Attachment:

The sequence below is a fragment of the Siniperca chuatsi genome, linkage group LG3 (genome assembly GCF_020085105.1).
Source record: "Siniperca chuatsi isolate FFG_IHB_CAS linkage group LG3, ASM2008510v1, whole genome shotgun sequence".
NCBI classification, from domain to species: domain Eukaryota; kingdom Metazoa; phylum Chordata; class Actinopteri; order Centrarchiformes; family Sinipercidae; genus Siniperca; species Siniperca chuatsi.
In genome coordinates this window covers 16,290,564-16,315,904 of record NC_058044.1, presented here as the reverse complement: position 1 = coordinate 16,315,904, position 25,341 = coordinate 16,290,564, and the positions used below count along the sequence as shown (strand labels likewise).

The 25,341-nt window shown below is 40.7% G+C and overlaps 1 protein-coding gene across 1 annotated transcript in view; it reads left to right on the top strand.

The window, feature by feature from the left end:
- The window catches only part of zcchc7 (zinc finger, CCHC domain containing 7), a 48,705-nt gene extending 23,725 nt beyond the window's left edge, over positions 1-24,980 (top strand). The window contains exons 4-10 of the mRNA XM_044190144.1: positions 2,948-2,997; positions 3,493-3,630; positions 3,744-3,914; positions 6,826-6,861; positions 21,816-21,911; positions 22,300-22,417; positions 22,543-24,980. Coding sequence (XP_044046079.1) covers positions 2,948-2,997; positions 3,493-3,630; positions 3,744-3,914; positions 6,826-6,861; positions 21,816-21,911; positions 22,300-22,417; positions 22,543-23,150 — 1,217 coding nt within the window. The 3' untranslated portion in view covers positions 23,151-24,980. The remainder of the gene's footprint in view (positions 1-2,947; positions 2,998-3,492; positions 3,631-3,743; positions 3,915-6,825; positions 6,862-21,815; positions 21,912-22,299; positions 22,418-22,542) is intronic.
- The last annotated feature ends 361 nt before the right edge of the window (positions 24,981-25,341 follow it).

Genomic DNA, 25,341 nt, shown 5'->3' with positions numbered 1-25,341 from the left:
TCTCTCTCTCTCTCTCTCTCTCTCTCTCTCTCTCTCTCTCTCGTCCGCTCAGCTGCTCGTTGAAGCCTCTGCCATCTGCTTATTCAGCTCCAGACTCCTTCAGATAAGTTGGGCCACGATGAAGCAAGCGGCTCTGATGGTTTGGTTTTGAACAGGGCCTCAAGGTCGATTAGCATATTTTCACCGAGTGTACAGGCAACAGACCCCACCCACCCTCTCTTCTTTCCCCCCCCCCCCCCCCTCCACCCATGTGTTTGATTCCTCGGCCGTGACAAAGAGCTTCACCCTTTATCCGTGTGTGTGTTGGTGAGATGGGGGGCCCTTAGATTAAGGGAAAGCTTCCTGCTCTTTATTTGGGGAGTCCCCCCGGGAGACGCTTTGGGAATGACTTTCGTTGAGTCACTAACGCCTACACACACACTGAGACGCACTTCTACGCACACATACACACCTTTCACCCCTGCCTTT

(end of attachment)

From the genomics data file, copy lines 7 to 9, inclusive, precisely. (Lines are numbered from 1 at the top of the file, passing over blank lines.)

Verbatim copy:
- The window catches only part of zcchc7 (zinc finger, CCHC domain containing 7), a 48,705-nt gene extending 23,725 nt beyond the window's left edge, over positions 1-24,980 (top strand). The window contains exons 4-10 of the mRNA XM_044190144.1: positions 2,948-2,997; positions 3,493-3,630; positions 3,744-3,914; positions 6,826-6,861; positions 21,816-21,911; positions 22,300-22,417; positions 22,543-24,980. Coding sequence (XP_044046079.1) covers positions 2,948-2,997; positions 3,493-3,630; positions 3,744-3,914; positions 6,826-6,861; positions 21,816-21,911; positions 22,300-22,417; positions 22,543-23,150 — 1,217 coding nt within the window. The 3' untranslated portion in view covers positions 23,151-24,980. The remainder of the gene's footprint in view (positions 1-2,947; positions 2,998-3,492; positions 3,631-3,743; positions 3,915-6,825; positions 6,862-21,815; positions 21,912-22,299; positions 22,418-22,542) is intronic.
- The last annotated feature ends 361 nt before the right edge of the window (positions 24,981-25,341 follow it).

Genomic DNA, 25,341 nt, shown 5'->3' with positions numbered 1-25,341 from the left: